“I only barely caught that out of the corner of my eye,” Weinstein said. “We’re sitting there going, ‘I don’t even know what that’s about.’ For sure you get caught in moments like that.”

Turns out, the challenge was for Arizona having 12 men on the field.

“We would have seen the whole field and seen the 12th guy running off,” Hall said of the difference of relying on the TV versus seeing it live.

Later in the game, Weinstein had to delay a touchdown call on an 11-yard run by running back Antonio Gibson. He was hit inside the 1-yard line and fell at the goal line. The TV announcers immediately called a touchdown, but with the sound off, the broadcast crew needed verification from the officials. The camera zoomed in on Gibson and while some Washington players celebrated, there was still doubt.

As Johnson said, they couldn’t see the referees and TV didn’t put up a touchdown graphic for nearly five seconds. That’s an eternity on a radio call. Though Johnson was on a feed with the satellite truck at State Farm Stadium, he only hears the communication in the truck and not the audio feed from the game.

“If we see the field of play,” said Johnson, who has worked in college and NFL booths since 2000, “we see the stripes go up in the air with the touchdown call.”

But it’s not as if the radio crew spent time discussing their predicament. Instead, they focused on their notes or talked about the game or a playcall. Hall wanted Washington to target wide receiver Terry McLaurin more, believing he could beat cornerback Patrick Peterson. McLaurin finished with seven catches for 125 yards.

They’re too busy acclimating to their new roles, not to mention enjoying them, to be frustrated about not working at an away game. Hall would excitedly point to an open wide receiver or slightly rise from his seat in anticipation of a big play. In those moments, it didn’t matter where the action was occurring.

Weinstein’s voice filled the booth with excitement after scoring plays. Donaldson stares intently at the screen, sometimes motioning her arm forward as a player runs. When running back J.D. McKissic had a nice run, she quickly shared with the listeners one of the many nuggets stored in her brain: how the coaches feel he creates problems for a defense and can run well inside despite being only 5-foot-10, 195 pounds.

“I don’t think they were fazed at all by the difficulties,” Johnson said.

Early in the broadcast (heard at The Team 980 and WMAL 105.9FM/630AM in the team’s coverage area) the crew mentioned they weren’t at the game and, at one point, Hall broke down a good coverage by referring to a player at the bottom of the screen.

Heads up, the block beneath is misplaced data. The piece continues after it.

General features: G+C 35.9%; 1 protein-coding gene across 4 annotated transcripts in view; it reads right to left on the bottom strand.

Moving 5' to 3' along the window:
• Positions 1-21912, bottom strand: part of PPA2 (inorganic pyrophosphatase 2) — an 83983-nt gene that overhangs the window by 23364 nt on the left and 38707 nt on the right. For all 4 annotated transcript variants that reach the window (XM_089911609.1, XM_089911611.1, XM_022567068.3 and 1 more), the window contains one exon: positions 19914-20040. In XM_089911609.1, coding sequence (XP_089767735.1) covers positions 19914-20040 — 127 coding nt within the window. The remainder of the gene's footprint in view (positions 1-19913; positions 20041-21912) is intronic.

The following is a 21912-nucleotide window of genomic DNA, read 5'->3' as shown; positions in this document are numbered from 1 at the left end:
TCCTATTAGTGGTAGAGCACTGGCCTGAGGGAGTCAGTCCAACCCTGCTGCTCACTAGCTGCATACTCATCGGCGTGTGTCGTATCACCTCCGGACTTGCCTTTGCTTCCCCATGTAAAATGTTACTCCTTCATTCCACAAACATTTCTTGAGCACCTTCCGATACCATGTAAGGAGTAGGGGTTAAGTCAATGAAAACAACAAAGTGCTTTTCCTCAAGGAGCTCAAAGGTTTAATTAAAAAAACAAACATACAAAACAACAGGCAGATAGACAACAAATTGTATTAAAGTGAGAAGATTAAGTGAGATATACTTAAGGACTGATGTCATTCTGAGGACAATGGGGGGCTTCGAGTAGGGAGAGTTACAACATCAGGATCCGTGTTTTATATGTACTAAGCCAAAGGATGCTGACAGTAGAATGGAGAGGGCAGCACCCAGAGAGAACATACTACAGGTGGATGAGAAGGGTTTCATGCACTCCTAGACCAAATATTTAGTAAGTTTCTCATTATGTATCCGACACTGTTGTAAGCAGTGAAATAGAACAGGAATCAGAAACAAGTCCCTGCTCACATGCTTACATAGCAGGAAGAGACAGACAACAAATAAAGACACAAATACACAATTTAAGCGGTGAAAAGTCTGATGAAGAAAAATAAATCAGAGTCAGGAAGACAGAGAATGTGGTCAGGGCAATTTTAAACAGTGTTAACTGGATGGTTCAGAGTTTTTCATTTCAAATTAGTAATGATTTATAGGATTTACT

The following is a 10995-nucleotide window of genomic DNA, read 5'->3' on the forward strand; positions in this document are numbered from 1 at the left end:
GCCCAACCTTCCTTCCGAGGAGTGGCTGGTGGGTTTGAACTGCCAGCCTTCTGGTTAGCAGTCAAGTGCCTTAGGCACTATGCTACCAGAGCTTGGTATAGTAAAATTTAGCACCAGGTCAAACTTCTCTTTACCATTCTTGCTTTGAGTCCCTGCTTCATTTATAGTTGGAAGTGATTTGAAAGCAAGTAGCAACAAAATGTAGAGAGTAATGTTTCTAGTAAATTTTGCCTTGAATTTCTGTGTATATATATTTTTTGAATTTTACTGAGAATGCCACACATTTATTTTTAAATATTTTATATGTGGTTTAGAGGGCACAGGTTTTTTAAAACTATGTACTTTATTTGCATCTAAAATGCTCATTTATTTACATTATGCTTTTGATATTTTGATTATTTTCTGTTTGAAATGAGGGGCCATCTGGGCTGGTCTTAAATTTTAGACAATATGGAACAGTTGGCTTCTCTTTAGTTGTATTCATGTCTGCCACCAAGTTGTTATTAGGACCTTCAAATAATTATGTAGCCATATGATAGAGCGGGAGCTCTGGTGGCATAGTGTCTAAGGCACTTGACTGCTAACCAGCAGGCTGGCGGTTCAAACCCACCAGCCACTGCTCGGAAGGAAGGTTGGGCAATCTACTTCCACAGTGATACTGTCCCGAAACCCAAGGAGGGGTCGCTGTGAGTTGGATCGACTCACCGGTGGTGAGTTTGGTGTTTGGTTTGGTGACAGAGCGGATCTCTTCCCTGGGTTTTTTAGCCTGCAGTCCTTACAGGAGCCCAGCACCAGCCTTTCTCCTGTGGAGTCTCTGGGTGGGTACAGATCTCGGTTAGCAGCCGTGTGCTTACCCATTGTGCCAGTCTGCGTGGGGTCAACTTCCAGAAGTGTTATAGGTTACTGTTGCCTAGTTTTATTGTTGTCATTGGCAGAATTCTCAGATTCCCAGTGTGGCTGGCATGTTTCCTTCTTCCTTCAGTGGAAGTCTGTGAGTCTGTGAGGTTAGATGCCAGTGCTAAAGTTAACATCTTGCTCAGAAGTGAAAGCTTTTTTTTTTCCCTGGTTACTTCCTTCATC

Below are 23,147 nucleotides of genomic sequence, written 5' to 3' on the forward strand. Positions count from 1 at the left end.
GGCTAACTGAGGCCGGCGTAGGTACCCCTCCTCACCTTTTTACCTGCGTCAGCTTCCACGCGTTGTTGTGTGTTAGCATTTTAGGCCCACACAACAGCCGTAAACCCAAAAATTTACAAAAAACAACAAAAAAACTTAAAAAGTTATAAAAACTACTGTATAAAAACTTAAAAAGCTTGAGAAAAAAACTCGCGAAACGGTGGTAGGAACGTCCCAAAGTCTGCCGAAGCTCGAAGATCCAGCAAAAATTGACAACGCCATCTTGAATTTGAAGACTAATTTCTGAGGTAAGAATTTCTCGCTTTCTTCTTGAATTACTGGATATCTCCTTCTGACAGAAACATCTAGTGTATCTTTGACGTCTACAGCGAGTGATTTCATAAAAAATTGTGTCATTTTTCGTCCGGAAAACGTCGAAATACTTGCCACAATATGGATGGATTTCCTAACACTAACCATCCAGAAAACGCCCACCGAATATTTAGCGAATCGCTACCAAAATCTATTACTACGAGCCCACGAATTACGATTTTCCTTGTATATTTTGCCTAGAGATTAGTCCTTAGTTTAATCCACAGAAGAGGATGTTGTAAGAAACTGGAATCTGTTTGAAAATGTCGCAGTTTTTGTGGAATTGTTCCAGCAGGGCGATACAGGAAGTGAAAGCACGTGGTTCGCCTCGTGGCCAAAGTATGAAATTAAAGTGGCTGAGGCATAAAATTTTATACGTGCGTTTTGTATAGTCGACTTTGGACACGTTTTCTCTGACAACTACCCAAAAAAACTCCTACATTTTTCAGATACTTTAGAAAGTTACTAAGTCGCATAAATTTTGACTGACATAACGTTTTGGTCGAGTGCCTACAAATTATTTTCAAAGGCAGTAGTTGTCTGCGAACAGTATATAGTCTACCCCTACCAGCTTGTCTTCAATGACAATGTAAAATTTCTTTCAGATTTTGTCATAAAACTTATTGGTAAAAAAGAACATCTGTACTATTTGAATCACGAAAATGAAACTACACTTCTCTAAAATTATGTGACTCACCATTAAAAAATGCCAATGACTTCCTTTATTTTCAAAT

“I say bottom of the screen because we’re looking at it on the TV,” Hall told listeners.

In Washington’s Week 1 rally against the Eagles, the group agreed they could feel momentum changing. Donaldson kept her eye on the Washington sidelines and could tell listeners the defensive line was huddling together, or that a player — linebacker Cole Holcomb — was limping off the field or getting looked at by a trainer.

Though Washington had a mini-rally in Arizona, the booth wondered if there was any legitimate momentum or a mirage. During this time, as they called the game, the field in front of them at FedEx Stadium was being doused by the sprinkler system.

“This is a very emotional game,” Donaldson said. “From play to play, emotions swing up and down. Part of a job as storytellers is to convey that through the airwaves. That’s where we’re at a big disadvantage. It impacts the storytelling. We’re stuck painting a picture off a picture someone painted for us.”

Because there are things they can’t get from a TV feed, Donaldson said it puts extra pressure on her to gather good information throughout the week.

“For me, it’s trying to get in touch with as many players and coaches as possible,” she said. “The conversations I have with them that become relevant during the game.”

After Sunday’s game, the crew treated their day as if they’d played in a game, wondering what they could do better and rehashing what they learned.

“The whole situation is surreal,” Johnson said. “It’s hard to comprehend that we came to an empty stadium, an empty parking lot, for a road game and called it from the home stadium.”

Despite the challenges, there’s an understanding that they are fortunate to be calling games. And even though there was no buzz in the stadium, the same internal excitement as in the opener sprung up when the game began.

“It’s a little different when you’re staring out into an expanse and nobody’s there,” Weinstein said. “But the same feelings were drawn up again today. … We’ll do whatever they give us. Whatever we get, we’ll make it work.”